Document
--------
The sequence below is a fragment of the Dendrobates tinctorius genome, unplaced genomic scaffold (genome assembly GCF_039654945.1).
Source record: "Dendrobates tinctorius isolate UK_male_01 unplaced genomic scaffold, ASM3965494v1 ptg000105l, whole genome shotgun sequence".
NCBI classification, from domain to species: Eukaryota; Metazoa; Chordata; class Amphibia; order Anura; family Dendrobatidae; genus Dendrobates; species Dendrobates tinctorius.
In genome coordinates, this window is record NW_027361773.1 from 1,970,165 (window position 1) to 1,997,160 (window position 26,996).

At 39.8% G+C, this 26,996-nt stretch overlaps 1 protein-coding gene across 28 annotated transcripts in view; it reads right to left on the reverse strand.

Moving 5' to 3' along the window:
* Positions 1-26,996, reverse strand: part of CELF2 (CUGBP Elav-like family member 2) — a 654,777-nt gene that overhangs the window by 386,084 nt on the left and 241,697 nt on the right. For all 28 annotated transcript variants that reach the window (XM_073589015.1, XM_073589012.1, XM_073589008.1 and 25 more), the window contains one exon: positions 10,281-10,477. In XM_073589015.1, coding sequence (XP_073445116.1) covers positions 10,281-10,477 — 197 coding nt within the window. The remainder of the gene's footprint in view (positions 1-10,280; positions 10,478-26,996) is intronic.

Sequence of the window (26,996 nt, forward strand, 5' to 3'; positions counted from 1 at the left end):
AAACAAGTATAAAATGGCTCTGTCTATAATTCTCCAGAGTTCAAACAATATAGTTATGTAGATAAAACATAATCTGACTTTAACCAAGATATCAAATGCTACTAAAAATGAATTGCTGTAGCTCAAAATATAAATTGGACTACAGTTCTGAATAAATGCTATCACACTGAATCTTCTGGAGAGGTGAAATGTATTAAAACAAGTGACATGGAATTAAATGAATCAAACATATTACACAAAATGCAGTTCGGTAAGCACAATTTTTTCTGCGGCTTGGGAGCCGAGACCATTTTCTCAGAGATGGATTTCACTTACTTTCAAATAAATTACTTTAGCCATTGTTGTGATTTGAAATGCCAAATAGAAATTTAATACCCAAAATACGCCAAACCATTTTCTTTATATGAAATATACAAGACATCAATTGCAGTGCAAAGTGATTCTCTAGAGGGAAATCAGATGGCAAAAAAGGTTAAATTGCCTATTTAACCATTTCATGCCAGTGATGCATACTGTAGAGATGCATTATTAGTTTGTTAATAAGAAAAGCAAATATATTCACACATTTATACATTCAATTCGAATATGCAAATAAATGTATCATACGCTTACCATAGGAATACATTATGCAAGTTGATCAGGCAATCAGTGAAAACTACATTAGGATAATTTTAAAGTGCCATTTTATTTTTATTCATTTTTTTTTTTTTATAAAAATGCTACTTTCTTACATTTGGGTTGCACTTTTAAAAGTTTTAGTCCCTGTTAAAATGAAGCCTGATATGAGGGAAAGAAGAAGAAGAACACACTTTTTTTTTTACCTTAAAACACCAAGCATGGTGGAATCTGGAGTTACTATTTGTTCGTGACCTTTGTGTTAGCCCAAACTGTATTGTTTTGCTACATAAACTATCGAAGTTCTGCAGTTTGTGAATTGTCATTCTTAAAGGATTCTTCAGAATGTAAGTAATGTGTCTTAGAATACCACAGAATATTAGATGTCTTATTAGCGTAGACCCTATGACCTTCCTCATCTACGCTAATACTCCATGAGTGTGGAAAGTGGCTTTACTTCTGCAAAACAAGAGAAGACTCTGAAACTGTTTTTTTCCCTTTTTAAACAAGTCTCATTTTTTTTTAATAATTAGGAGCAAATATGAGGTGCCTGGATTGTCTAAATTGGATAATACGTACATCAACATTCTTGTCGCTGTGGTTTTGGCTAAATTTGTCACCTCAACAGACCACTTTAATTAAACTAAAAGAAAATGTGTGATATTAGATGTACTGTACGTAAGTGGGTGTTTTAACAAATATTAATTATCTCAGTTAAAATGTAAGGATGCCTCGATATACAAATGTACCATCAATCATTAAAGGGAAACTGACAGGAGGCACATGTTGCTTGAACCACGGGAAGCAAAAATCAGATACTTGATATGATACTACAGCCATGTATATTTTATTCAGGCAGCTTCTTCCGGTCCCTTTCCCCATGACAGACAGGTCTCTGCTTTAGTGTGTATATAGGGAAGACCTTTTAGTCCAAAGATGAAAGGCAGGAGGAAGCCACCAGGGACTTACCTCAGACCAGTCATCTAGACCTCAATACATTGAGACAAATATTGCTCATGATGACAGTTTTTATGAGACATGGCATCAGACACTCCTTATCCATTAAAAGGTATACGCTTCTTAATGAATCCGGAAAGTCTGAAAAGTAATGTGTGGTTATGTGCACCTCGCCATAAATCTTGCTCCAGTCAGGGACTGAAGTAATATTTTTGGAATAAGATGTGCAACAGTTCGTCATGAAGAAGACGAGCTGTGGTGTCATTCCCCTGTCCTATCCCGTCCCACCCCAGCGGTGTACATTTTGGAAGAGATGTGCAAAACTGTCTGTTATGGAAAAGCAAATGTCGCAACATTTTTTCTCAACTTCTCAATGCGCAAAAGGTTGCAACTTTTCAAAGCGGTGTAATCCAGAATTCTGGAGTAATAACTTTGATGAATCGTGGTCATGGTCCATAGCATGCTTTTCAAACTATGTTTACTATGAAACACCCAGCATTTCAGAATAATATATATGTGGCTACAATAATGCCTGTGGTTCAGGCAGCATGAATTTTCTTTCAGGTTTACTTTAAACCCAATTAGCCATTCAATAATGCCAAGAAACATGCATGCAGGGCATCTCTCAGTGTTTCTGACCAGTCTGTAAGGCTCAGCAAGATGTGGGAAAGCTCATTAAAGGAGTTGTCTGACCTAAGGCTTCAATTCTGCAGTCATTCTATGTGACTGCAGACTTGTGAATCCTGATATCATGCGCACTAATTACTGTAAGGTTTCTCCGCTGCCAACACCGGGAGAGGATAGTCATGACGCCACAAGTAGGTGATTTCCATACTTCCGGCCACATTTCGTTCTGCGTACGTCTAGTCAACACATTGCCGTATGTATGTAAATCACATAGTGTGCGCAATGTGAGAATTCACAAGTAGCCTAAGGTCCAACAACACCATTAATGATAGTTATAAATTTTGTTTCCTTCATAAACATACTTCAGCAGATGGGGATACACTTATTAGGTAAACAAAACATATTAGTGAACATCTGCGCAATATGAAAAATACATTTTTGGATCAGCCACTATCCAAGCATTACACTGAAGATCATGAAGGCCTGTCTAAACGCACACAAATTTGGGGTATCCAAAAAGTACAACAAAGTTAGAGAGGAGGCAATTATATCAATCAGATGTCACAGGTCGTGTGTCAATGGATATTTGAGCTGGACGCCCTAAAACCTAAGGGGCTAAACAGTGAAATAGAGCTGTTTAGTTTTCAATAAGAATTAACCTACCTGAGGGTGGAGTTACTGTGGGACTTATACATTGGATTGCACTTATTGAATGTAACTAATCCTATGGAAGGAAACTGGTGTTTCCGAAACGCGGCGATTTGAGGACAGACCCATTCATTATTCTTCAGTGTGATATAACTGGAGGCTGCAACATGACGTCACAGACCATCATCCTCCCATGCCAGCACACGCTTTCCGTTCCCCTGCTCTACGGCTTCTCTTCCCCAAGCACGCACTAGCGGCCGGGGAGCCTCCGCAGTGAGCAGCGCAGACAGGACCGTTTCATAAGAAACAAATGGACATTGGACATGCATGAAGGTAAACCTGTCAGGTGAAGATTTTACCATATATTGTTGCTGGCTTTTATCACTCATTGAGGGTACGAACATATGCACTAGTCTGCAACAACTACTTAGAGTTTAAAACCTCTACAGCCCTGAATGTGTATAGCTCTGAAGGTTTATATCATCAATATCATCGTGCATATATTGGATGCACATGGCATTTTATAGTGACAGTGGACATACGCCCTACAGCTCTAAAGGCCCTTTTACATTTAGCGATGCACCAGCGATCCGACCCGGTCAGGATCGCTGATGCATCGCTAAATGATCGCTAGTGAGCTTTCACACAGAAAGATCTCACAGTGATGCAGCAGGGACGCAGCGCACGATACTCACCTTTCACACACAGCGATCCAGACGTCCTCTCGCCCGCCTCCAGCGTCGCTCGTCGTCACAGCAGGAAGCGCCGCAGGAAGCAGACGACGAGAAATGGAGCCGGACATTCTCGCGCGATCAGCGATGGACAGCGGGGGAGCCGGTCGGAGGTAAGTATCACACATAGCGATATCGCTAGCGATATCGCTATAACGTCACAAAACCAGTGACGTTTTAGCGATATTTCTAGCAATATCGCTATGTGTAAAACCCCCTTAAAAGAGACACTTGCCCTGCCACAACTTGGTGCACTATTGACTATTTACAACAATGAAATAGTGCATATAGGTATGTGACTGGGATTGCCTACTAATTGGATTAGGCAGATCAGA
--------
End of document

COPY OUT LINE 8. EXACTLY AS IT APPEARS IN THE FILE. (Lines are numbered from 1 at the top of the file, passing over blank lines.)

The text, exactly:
Sequence of the window (26,996 nt, forward strand, 5' to 3'; positions counted from 1 at the left end):